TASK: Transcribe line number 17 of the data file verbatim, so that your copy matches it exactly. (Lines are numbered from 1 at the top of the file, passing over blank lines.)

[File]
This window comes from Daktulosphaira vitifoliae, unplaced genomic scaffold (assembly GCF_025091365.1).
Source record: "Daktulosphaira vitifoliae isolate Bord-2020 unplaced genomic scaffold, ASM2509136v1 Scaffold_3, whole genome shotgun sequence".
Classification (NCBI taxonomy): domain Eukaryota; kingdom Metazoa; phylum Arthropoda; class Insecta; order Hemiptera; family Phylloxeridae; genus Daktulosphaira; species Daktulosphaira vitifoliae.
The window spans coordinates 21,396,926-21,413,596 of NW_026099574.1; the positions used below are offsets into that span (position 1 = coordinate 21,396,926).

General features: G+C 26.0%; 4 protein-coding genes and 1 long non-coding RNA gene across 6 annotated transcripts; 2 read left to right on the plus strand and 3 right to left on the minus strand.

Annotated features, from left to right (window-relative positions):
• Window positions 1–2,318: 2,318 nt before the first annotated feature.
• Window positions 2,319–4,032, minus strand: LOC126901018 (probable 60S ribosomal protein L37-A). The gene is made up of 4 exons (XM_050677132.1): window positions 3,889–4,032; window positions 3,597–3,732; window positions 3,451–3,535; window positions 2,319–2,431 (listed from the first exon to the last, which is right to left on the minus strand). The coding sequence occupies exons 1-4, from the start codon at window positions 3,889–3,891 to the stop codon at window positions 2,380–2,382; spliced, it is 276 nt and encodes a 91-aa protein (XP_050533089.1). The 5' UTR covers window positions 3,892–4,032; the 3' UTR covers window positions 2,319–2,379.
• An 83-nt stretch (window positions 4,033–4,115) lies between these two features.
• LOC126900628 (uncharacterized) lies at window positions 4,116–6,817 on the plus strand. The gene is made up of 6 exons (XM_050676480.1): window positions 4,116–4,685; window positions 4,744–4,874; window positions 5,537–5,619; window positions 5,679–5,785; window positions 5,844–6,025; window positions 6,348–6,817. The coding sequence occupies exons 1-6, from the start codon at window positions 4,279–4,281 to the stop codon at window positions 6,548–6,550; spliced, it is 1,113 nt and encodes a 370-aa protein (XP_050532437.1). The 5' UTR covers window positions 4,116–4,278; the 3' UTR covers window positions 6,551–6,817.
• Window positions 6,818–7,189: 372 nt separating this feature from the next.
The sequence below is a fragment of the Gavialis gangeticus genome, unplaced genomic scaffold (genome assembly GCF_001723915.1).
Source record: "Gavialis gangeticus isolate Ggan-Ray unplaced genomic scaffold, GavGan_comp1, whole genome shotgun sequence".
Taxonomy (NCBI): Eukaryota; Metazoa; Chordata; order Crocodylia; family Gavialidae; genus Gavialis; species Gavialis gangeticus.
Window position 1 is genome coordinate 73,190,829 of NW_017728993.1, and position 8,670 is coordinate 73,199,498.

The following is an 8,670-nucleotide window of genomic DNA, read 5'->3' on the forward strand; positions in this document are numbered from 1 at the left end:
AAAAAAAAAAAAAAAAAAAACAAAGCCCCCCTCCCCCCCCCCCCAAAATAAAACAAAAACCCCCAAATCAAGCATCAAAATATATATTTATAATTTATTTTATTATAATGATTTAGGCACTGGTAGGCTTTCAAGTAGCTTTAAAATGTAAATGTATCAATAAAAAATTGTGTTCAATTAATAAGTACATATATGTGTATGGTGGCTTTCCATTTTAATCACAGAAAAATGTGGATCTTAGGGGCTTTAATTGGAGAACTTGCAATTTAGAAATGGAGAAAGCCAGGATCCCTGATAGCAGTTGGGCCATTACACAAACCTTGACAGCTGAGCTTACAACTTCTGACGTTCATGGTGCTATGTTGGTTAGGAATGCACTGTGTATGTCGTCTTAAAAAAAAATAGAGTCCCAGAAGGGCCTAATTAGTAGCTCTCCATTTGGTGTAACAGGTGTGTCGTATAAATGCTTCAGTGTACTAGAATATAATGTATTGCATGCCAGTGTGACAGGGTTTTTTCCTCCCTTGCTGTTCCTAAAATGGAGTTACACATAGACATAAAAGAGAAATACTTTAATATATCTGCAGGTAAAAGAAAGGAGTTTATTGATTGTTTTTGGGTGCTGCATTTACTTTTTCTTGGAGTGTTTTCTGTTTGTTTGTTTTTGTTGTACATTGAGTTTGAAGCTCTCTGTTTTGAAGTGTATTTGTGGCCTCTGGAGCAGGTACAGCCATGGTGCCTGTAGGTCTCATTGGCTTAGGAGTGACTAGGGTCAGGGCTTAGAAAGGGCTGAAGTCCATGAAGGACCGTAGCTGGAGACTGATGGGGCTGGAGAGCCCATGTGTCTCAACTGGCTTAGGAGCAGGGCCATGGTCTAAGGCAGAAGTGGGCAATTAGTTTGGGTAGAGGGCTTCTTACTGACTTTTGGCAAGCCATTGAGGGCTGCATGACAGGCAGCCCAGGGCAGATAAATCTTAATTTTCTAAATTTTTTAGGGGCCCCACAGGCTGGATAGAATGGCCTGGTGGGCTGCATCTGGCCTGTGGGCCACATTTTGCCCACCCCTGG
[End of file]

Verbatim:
AAAAAAAAAAAAAAAAAAAACAAAGCCCCCCTCCCCCCCCCCCCAAAATAAAACAAAAACCCCCAAATCAAGCATCAAAATATATATTTATAATTTATTTTATTATAATGATTTAGGCACTGGTAGGCTTTCAAGTAGCTTTAAAATGTAAATGTATCAATAAAAAATTGTGTTCAATTAATAAGTACATATATGTGTATGGTGGCTTTCCATTTTAATCACAGAAAAATGTGGATCTTAGGGGCTTTAATTGGAGAACTTGCAATTTAGAAATGGAGAAAGCCAGGATCCCTGATAGCAGTTGGGCCATTACACAAACCTTGACAGCTGAGCTTACAACTTCTGACGTTCATGGTGCTATGTTGGTTAGGAATGCACTGTGTATGTCGTCTTAAAAAAAAATAGAGTCCCAGAAGGGCCTAATTAGTAGCTCTCCATTTGGTGTAACAGGTGTGTCGTATAAATGCTTCAGTGTACTAGAATATAATGTATTGCATGCCAGTGTGACAGGGTTTTTTCCTCCCTTGCTGTTCCTAAAATGGAGTTACACATAGACATAAAAGAGAAATACTTTAATATATCTGCAGGTAAAAGAAAGGAGTTTATTGATTGTTTTTGGGTGCTGCATTTACTTTTTCTTGGAGTGTTTTCTGTTTGTTTGTTTTTGTTGTACATTGAGTTTGAAGCTCTCTGTTTTGAAGTGTATTTGTGGCCTCTGGAGCAGGTACAGCCATGGTGCCTGTAGGTCTCATTGGCTTAGGAGTGACTAGGGTCAGGGCTTAGAAAGGGCTGAAGTCCATGAAGGACCGTAGCTGGAGACTGATGGGGCTGGAGAGCCCATGTGTCTCAACTGGCTTAGGAGCAGGGCCATGGTCTAAGGCAGAAGTGGGCAATTAGTTTGGGTAGAGGGCTTCTTACTGACTTTTGGCAAGCCATTGAGGGCTGCATGACAGGCAGCCCAGGGCAGATAAATCTTAATTTTCTAAATTTTTTAGGGGCCCCACAGGCTGGATAGAATGGCCTGGTGGGCTGCATCTGGCCTGTGGGCCACATTTTGCCCACCCCTGG